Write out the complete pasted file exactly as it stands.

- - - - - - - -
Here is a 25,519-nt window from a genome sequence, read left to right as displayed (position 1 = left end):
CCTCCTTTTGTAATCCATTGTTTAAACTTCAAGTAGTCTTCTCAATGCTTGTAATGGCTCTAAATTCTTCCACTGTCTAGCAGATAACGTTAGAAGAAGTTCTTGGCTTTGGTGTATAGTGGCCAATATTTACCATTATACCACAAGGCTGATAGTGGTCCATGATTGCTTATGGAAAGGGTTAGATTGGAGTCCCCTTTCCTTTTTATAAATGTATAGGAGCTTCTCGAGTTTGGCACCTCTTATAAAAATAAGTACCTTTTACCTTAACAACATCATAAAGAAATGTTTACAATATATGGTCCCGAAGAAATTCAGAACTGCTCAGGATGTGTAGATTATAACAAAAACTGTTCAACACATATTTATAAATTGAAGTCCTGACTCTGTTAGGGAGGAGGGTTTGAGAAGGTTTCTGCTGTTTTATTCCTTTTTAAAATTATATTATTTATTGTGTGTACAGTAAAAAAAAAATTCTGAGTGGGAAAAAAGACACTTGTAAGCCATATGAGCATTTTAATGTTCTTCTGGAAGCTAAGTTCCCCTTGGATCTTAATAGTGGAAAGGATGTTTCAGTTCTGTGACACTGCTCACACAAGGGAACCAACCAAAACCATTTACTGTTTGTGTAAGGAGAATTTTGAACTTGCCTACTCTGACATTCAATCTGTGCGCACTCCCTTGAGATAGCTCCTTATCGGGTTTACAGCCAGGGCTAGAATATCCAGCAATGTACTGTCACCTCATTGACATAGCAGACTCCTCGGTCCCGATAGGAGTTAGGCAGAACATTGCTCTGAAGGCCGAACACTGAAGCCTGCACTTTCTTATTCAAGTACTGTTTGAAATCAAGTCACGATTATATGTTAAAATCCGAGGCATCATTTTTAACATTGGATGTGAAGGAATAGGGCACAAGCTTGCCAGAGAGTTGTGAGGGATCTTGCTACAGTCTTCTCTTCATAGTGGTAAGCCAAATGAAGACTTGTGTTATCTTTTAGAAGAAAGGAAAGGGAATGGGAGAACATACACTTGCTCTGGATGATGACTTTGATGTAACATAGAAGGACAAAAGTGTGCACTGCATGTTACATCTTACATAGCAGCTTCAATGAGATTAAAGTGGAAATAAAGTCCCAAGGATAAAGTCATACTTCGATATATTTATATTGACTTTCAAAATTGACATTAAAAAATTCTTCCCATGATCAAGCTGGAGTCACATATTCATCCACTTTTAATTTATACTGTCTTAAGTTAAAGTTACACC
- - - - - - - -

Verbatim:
Here is a 25,519-nt window from a genome sequence, read left to right as displayed (position 1 = left end):
CCTCCTTTTGTAATCCATTGTTTAAACTTCAAGTAGTCTTCTCAATGCTTGTAATGGCTCTAAATTCTTCCACTGTCTAGCAGATAACGTTAGAAGAAGTTCTTGGCTTTGGTGTATAGTGGCCAATATTTACCATTATACCACAAGGCTGATAGTGGTCCATGATTGCTTATGGAAAGGGTTAGATTGGAGTCCCCTTTCCTTTTTATAAATGTATAGGAGCTTCTCGAGTTTGGCACCTCTTATAAAAATAAGTACCTTTTACCTTAACAACATCATAAAGAAATGTTTACAATATATGGTCCCGAAGAAATTCAGAACTGCTCAGGATGTGTAGATTATAACAAAAACTGTTCAACACATATTTATAAATTGAAGTCCTGACTCTGTTAGGGAGGAGGGTTTGAGAAGGTTTCTGCTGTTTTATTCCTTTTTAAAATTATATTATTTATTGTGTGTACAGTAAAAAAAAAATTCTGAGTGGGAAAAAAGACACTTGTAAGCCATATGAGCATTTTAATGTTCTTCTGGAAGCTAAGTTCCCCTTGGATCTTAATAGTGGAAAGGATGTTTCAGTTCTGTGACACTGCTCACACAAGGGAACCAACCAAAACCATTTACTGTTTGTGTAAGGAGAATTTTGAACTTGCCTACTCTGACATTCAATCTGTGCGCACTCCCTTGAGATAGCTCCTTATCGGGTTTACAGCCAGGGCTAGAATATCCAGCAATGTACTGTCACCTCATTGACATAGCAGACTCCTCGGTCCCGATAGGAGTTAGGCAGAACATTGCTCTGAAGGCCGAACACTGAAGCCTGCACTTTCTTATTCAAGTACTGTTTGAAATCAAGTCACGATTATATGTTAAAATCCGAGGCATCATTTTTAACATTGGATGTGAAGGAATAGGGCACAAGCTTGCCAGAGAGTTGTGAGGGATCTTGCTACAGTCTTCTCTTCATAGTGGTAAGCCAAATGAAGACTTGTGTTATCTTTTAGAAGAAAGGAAAGGGAATGGGAGAACATACACTTGCTCTGGATGATGACTTTGATGTAACATAGAAGGACAAAAGTGTGCACTGCATGTTACATCTTACATAGCAGCTTCAATGAGATTAAAGTGGAAATAAAGTCCCAAGGATAAAGTCATACTTCGATATATTTATATTGACTTTCAAAATTGACATTAAAAAATTCTTCCCATGATCAAGCTGGAGTCACATATTCATCCACTTTTAATTTATACTGTCTTAAGTTAAAGTTACACC